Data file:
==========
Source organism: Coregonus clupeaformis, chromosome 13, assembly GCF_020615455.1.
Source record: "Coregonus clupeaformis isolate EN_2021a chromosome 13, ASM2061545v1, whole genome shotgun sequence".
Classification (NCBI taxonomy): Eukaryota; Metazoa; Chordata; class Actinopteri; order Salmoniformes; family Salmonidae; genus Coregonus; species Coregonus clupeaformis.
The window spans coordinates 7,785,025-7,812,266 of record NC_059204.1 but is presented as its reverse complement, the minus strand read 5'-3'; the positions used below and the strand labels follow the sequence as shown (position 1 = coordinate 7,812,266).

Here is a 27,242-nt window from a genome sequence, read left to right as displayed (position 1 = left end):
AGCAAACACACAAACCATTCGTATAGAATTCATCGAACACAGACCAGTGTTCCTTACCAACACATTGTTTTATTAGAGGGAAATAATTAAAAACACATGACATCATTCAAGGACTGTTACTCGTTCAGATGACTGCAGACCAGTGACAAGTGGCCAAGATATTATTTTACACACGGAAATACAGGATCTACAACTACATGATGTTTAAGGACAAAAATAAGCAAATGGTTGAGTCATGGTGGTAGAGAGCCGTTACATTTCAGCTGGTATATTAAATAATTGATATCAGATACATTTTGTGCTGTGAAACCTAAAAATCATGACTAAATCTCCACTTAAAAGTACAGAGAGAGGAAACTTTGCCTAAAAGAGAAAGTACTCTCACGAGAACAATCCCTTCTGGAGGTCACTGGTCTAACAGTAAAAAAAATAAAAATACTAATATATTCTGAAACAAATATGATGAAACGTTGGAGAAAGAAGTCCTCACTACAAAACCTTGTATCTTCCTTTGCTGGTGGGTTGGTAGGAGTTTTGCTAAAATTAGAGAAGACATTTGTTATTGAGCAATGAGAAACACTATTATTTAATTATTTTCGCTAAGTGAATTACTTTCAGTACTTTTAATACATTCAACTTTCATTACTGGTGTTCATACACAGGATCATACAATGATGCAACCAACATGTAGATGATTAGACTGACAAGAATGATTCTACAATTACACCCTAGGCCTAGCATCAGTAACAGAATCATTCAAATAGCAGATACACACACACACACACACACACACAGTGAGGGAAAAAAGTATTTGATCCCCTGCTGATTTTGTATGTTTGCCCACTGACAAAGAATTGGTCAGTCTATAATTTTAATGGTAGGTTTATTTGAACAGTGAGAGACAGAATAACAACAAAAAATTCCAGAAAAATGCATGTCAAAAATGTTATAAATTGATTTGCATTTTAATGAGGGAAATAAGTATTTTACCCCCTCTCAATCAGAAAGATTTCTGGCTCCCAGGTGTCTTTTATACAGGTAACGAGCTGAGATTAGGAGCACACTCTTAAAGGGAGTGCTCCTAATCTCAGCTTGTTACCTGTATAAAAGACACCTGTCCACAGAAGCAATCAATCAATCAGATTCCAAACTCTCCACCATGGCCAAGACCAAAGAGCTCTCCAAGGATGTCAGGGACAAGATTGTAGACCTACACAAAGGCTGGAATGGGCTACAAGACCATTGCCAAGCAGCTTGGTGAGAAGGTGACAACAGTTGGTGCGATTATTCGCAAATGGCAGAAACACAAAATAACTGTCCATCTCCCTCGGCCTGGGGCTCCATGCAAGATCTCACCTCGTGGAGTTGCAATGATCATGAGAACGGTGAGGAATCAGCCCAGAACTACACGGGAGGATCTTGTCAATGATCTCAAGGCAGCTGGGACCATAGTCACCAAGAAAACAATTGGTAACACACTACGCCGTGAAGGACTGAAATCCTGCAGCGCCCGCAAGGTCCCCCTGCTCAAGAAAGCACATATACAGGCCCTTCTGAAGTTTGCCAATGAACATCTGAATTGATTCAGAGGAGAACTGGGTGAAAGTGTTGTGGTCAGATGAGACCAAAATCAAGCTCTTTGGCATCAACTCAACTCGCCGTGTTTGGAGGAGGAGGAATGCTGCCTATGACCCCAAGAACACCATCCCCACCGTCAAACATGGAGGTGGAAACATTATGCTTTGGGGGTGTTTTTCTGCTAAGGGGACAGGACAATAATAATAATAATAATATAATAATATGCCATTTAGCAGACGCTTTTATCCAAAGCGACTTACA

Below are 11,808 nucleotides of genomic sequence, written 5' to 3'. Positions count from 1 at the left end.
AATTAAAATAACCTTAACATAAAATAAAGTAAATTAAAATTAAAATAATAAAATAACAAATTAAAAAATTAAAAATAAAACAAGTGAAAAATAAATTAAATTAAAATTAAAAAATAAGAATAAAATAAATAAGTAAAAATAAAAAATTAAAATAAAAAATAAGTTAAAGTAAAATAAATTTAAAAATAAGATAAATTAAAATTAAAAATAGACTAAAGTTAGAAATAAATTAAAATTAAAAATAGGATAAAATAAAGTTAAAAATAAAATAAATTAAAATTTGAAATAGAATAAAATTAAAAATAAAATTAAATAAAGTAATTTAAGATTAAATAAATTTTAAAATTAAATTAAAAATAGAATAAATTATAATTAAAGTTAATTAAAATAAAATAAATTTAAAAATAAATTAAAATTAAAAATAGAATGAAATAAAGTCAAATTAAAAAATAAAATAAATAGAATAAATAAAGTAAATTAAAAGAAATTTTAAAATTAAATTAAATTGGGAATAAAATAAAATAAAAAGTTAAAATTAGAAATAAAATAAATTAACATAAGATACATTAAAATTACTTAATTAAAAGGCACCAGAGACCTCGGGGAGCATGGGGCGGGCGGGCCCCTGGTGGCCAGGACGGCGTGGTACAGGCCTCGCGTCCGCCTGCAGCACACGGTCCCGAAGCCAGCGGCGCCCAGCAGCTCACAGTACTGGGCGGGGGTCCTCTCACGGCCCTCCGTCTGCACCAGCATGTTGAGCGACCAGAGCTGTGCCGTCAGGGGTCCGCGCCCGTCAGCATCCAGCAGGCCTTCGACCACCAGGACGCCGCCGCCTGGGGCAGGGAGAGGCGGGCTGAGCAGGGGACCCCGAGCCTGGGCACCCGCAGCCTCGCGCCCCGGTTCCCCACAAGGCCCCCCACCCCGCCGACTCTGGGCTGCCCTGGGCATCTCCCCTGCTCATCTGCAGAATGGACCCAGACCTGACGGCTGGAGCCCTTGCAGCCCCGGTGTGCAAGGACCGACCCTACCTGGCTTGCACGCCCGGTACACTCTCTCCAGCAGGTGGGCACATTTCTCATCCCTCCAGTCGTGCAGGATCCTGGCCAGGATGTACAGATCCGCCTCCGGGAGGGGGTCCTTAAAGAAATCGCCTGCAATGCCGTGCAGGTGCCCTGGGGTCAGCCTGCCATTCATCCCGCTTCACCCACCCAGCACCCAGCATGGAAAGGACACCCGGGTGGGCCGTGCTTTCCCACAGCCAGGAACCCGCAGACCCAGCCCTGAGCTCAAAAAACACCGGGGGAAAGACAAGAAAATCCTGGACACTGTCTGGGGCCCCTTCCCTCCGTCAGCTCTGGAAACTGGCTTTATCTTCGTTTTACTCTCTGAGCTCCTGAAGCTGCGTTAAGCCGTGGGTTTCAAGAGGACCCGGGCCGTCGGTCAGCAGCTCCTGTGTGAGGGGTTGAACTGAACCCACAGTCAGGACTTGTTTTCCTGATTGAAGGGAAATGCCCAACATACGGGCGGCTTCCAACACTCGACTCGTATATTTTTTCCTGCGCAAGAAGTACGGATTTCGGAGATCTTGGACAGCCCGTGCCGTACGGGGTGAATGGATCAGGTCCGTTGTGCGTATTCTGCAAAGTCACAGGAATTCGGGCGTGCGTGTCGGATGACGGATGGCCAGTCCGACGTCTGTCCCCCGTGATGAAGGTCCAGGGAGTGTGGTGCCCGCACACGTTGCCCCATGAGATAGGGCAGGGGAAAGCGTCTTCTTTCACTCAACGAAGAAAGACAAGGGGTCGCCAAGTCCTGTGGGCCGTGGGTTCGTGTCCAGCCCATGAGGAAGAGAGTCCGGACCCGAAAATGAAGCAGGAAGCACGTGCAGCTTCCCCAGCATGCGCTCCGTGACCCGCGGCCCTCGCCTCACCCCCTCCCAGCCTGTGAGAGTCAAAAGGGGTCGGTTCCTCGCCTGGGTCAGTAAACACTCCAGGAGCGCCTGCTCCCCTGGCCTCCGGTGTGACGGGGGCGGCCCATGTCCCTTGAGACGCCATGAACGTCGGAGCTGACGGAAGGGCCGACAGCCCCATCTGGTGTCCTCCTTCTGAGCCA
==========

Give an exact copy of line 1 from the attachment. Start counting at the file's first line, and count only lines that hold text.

Source organism: Coregonus clupeaformis, chromosome 13, assembly GCF_020615455.1.